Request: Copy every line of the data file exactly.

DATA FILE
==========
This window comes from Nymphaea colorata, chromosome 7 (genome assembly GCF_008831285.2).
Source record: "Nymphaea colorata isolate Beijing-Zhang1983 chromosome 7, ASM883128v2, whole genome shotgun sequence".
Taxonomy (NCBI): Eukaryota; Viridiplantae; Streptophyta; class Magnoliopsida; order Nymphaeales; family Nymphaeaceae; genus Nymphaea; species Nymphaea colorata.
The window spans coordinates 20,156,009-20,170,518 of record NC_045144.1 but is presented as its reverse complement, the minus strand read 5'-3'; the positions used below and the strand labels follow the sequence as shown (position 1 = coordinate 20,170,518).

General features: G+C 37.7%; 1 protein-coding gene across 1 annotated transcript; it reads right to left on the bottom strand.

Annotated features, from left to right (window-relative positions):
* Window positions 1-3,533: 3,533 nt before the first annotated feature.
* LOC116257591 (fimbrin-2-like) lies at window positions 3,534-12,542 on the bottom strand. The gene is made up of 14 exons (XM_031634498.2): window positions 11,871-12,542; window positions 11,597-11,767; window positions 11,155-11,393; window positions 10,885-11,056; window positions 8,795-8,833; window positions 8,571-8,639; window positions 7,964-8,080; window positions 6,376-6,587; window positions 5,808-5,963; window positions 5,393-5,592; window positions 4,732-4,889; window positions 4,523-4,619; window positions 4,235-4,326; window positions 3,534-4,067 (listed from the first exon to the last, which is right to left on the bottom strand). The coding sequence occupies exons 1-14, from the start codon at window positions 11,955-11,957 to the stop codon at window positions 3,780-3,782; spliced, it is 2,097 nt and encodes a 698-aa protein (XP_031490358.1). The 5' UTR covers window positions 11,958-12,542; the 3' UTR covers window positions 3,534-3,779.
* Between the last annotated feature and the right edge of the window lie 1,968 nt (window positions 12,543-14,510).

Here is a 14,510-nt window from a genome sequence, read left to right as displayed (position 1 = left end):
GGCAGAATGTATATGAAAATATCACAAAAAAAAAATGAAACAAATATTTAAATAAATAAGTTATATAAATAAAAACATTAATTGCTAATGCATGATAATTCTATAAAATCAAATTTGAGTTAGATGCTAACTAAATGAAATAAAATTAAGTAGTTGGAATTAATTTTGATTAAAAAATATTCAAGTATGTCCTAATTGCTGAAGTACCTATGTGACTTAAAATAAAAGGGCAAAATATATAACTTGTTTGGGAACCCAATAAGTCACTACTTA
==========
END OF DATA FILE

This window comes from Nymphaea colorata, chromosome 7 (genome assembly GCF_008831285.2).
Source record: "Nymphaea colorata isolate Beijing-Zhang1983 chromosome 7, ASM883128v2, whole genome shotgun sequence".
Taxonomy (NCBI): Eukaryota; Viridiplantae; Streptophyta; class Magnoliopsida; order Nymphaeales; family Nymphaeaceae; genus Nymphaea; species Nymphaea colorata.
The window spans coordinates 20,156,009-20,170,518 of record NC_045144.1 but is presented as its reverse complement, the minus strand read 5'-3'; the positions used below and the strand labels follow the sequence as shown (position 1 = coordinate 20,170,518).

General features: G+C 37.7%; 1 protein-coding gene across 1 annotated transcript; it reads right to left on the bottom strand.

Annotated features, from left to right (window-relative positions):
* Window positions 1-3,533: 3,533 nt before the first annotated feature.
* LOC116257591 (fimbrin-2-like) lies at window positions 3,534-12,542 on the bottom strand. The gene is made up of 14 exons (XM_031634498.2): window positions 11,871-12,542; window positions 11,597-11,767; window positions 11,155-11,393; window positions 10,885-11,056; window positions 8,795-8,833; window positions 8,571-8,639; window positions 7,964-8,080; window positions 6,376-6,587; window positions 5,808-5,963; window positions 5,393-5,592; window positions 4,732-4,889; window positions 4,523-4,619; window positions 4,235-4,326; window positions 3,534-4,067 (listed from the first exon to the last, which is right to left on the bottom strand). The coding sequence occupies exons 1-14, from the start codon at window positions 11,955-11,957 to the stop codon at window positions 3,780-3,782; spliced, it is 2,097 nt and encodes a 698-aa protein (XP_031490358.1). The 5' UTR covers window positions 11,958-12,542; the 3' UTR covers window positions 3,534-3,779.
* Between the last annotated feature and the right edge of the window lie 1,968 nt (window positions 12,543-14,510).

Here is a 14,510-nt window from a genome sequence, read left to right as displayed (position 1 = left end):
GGCAGAATGTATATGAAAATATCACAAAAAAAAAATGAAACAAATATTTAAATAAATAAGTTATATAAATAAAAACATTAATTGCTAATGCATGATAATTCTATAAAATCAAATTTGAGTTAGATGCTAACTAAATGAAATAAAATTAAGTAGTTGGAATTAATTTTGATTAAAAAATATTCAAGTATGTCCTAATTGCTGAAGTACCTATGTGACTTAAAATAAAAGGGCAAAATATATAACTTGTTTGGGAACCCAATAAGTCACTACTTA